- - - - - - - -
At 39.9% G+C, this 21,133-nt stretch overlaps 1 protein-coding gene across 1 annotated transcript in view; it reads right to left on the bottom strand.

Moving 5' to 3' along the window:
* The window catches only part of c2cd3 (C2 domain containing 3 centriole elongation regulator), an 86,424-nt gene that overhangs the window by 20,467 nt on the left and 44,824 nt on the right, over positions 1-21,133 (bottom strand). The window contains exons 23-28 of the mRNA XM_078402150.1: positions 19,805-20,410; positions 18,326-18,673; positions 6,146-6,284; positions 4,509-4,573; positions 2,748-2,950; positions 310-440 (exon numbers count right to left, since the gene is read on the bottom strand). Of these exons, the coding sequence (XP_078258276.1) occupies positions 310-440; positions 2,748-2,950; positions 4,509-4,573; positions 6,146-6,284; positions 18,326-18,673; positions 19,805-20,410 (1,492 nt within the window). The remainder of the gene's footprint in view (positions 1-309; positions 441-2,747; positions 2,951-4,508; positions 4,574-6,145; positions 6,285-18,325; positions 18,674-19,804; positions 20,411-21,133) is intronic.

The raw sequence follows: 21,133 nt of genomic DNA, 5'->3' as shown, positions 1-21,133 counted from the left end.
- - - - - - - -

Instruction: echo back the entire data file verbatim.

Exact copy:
At 39.9% G+C, this 21,133-nt stretch overlaps 1 protein-coding gene across 1 annotated transcript in view; it reads right to left on the bottom strand.

Moving 5' to 3' along the window:
* The window catches only part of c2cd3 (C2 domain containing 3 centriole elongation regulator), an 86,424-nt gene that overhangs the window by 20,467 nt on the left and 44,824 nt on the right, over positions 1-21,133 (bottom strand). The window contains exons 23-28 of the mRNA XM_078402150.1: positions 19,805-20,410; positions 18,326-18,673; positions 6,146-6,284; positions 4,509-4,573; positions 2,748-2,950; positions 310-440 (exon numbers count right to left, since the gene is read on the bottom strand). Of these exons, the coding sequence (XP_078258276.1) occupies positions 310-440; positions 2,748-2,950; positions 4,509-4,573; positions 6,146-6,284; positions 18,326-18,673; positions 19,805-20,410 (1,492 nt within the window). The remainder of the gene's footprint in view (positions 1-309; positions 441-2,747; positions 2,951-4,508; positions 4,574-6,145; positions 6,285-18,325; positions 18,674-19,804; positions 20,411-21,133) is intronic.

The raw sequence follows: 21,133 nt of genomic DNA, 5'->3' as shown, positions 1-21,133 counted from the left end.